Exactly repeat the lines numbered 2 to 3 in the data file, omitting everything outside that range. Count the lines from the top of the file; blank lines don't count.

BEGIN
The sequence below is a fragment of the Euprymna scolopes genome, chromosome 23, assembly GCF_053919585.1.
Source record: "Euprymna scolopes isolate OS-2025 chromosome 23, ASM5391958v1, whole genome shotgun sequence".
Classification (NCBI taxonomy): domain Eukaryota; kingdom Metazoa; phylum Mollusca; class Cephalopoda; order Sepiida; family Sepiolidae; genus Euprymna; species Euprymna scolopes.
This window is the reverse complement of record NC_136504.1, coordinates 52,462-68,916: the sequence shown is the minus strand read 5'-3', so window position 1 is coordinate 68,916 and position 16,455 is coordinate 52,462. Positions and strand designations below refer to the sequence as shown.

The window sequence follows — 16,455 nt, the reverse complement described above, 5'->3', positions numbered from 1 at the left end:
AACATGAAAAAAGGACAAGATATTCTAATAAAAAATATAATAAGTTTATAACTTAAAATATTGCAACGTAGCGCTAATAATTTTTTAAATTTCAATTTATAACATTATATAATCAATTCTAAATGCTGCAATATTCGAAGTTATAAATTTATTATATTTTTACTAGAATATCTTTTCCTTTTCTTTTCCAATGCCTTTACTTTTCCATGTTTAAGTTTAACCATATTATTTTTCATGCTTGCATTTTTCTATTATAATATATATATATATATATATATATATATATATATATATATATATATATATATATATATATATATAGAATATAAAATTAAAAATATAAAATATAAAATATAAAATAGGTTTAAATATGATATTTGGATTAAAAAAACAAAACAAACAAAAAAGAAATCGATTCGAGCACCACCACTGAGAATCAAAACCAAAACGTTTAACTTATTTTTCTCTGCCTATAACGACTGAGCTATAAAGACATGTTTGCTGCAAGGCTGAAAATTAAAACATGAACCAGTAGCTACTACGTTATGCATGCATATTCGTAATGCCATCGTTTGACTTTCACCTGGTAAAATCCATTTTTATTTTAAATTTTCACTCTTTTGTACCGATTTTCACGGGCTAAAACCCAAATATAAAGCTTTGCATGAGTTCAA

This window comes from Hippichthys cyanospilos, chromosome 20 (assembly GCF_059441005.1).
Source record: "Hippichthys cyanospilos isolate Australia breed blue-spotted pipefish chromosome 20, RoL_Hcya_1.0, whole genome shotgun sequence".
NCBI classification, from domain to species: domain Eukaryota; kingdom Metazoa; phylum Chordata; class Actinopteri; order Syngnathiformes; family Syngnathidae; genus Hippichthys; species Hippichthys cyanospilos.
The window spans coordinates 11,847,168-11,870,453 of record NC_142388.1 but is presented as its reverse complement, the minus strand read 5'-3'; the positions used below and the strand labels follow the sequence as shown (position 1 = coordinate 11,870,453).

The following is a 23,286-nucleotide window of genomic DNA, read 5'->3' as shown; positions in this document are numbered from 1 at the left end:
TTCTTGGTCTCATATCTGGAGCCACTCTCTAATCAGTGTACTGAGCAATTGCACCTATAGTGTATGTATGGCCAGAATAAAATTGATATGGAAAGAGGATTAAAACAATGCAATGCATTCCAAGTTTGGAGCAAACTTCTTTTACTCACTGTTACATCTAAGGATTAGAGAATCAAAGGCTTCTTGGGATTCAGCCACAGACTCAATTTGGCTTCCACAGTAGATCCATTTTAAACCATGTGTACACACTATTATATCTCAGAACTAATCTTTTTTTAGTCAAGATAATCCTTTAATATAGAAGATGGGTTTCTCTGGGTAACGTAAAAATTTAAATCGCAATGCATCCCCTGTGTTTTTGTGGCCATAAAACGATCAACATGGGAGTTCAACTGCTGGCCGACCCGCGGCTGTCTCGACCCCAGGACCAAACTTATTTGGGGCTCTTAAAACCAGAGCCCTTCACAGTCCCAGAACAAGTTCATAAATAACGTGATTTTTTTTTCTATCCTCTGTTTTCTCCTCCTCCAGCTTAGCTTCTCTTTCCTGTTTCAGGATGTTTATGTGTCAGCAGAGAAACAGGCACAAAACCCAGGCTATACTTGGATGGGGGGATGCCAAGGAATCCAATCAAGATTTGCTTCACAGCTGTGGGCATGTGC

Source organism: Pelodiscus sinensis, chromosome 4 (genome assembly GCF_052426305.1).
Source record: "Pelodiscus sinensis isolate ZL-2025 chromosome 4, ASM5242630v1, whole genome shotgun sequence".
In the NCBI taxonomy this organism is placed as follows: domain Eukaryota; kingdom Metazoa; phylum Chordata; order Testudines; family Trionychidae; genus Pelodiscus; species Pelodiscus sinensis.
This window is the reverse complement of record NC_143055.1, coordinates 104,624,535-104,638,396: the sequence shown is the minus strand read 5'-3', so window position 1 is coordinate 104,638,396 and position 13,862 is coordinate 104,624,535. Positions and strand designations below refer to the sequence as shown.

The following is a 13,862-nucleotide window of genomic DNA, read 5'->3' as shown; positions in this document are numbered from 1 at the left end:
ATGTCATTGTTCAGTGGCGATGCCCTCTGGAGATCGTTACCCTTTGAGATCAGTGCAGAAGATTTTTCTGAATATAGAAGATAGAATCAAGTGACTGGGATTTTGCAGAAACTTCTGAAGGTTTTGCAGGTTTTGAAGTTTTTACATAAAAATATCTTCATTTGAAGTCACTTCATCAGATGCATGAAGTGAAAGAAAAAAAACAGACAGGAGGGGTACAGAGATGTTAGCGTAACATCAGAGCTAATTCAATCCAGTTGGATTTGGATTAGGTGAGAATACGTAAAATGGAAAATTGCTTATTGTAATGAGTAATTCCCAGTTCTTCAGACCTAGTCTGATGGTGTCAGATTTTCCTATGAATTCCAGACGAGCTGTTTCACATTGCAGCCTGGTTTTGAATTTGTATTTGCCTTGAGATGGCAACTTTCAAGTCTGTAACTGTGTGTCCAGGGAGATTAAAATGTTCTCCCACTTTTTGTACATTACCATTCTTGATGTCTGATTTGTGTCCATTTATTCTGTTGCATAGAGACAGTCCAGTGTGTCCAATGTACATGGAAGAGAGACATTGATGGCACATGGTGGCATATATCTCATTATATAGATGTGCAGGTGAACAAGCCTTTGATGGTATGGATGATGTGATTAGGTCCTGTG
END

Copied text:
Source record: "Euprymna scolopes isolate OS-2025 chromosome 23, ASM5391958v1, whole genome shotgun sequence".
Classification (NCBI taxonomy): domain Eukaryota; kingdom Metazoa; phylum Mollusca; class Cephalopoda; order Sepiida; family Sepiolidae; genus Euprymna; species Euprymna scolopes.